Here's where I decide he has no soul. There are many reasons why a nominee would give a an answer that makes him seem like a robot: he could've been poorly prepped (not the case here), he could be stupid (not the case here), he could be nervous (not the case here), or he might just be either evil or telling the truth. Judge Roberts seems unlikely to be moved by the plight of the weak and voiceless, and I don't think it's because he's evil, I think it's that he sincerely can't see past the books. As an attorney, I understand that a client should be advocated for with zeal, regardless of personal feelings, but as a human being I know that just because personal feelings can't interfere with representation doesn't mean that they cease to exist. "Yes Senator, of course I don't wish to hurt poor uninsured Americans or immigrant children trying to learn to read, but I was required by my oath to fight for my client with zeal, to brush my feelings aside and do everything within the law to articulate my client's position." That was something like the answer I think Senator Durbin (and I) had hoped for. We got everything that came after "but", everything except the part we wanted to hear. I don't think Judge Roberts should be stopped because he's evil, I think he should be stopped because he fails to show compassion.

Considering the rest of the hearings, this attempt (conscious or not) to isolate his judgment from the parties before him seems inconsistent with his repeated refusal to give his opinion on the grounds that the facts of each case may require a different decision. On it's face, I don't think Article III necessarily supports the notion that decisions must be wholly divorced from the people they affect. The sterile application of law without regard for the parties in a case might even tend to moot the distinction, for example, between de facto and de jure discrimination. Furthermore, if our judiciary is meant to interpret the law without an eye toward people, then why ban advisory opinions?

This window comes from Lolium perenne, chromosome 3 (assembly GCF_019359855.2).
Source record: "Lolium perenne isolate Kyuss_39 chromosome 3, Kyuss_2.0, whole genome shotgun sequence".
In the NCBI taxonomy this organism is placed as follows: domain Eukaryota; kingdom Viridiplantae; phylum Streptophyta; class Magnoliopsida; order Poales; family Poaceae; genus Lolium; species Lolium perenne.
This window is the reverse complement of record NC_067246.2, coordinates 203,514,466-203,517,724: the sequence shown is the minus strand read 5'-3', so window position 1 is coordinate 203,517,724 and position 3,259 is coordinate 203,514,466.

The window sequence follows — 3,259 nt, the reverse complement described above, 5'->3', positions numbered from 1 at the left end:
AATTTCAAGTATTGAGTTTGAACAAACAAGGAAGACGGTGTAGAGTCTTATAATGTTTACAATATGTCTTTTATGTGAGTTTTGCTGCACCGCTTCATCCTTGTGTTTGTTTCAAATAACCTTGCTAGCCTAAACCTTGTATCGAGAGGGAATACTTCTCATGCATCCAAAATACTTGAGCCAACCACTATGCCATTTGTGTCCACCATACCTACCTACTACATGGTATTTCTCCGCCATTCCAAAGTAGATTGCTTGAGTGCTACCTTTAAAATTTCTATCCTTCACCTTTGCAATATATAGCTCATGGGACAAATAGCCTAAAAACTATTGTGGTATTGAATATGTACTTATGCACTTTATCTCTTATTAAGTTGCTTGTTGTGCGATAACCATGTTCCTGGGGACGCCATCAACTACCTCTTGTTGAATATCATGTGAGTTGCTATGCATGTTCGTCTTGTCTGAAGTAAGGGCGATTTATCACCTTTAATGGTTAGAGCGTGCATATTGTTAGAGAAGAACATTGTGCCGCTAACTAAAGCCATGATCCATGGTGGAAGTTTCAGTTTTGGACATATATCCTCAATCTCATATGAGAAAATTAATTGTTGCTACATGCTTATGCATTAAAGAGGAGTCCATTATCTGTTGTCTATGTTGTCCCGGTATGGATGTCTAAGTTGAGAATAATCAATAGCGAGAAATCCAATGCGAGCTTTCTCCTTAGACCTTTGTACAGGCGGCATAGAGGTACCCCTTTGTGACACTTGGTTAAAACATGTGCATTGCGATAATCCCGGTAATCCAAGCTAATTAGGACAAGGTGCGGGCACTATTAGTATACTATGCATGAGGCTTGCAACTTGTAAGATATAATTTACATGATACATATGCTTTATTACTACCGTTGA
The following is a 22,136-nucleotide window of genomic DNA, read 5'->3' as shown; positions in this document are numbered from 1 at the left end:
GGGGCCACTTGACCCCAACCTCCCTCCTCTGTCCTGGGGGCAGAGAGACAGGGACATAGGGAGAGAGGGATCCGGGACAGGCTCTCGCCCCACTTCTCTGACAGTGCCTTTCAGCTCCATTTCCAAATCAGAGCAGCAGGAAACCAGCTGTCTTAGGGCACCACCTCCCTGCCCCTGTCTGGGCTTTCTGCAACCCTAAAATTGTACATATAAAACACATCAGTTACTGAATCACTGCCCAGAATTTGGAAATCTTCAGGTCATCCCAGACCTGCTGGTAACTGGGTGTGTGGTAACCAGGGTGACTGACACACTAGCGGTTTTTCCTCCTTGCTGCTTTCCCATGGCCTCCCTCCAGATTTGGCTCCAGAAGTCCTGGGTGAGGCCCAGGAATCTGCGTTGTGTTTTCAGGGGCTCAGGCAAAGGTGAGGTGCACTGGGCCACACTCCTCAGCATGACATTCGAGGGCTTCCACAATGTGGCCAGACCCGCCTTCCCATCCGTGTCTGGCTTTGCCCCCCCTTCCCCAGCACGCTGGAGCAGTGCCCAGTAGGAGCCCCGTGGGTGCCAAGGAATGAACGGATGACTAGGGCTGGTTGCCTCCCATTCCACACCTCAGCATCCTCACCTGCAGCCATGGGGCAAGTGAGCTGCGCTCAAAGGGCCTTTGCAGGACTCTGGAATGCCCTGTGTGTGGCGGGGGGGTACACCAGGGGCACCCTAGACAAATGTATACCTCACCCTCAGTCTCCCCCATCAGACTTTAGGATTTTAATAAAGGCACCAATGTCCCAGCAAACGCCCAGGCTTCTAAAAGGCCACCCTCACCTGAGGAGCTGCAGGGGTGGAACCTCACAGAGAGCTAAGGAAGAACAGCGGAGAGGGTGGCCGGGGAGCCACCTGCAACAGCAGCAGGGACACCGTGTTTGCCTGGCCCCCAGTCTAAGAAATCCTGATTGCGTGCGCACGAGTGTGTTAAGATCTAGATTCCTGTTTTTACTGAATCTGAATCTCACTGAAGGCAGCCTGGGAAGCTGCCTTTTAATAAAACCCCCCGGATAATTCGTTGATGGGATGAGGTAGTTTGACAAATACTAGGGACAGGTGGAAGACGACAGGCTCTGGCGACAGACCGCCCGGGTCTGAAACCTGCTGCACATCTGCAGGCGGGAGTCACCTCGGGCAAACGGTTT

If we can divine any universal truths from The Simpsons (which we can), then I suspect that the automatic sliding doors at the store do not open for Judge Roberts. But then again, I have a hard time imagining that the man shops anywhere with automatic sliding doors. Maybe lacking a soul messes him up at airport entrances...

In any event, if you're still reading this, sorry it got so long and rambly, but if you live in Illinois, click on your Senators' names at the start of this post and tell them to oppose this nominee. If you live outside Illinois, find your Senators here. Tell them you don't wish to see our highest court stripped of the compassion and humanity that have allowed its members to escape the heavy yoke of stare decisis and oppressive legislation and put a human face on the issue before them, as they did when they saw Plessy for what it was and brought us closer to what we should be.

Maybe he's putting on an act for the right and will turn out to be a great reformer, but it seems unlikely, and I don't feel comfortable pegging the next few decades of case law to an optimistic "maybe."


Anonymous Anonymous said...

Soul is overrated. I agree with you and Durbin. But there is still enough uncertainty about him that it could still trun out to be a good appointment. As far as compromise is concerned the Dems should probably just take this one on the chin so they can really come out if they need to against the next appointment.

Jeremy Swenson

24 September, 2005 10:27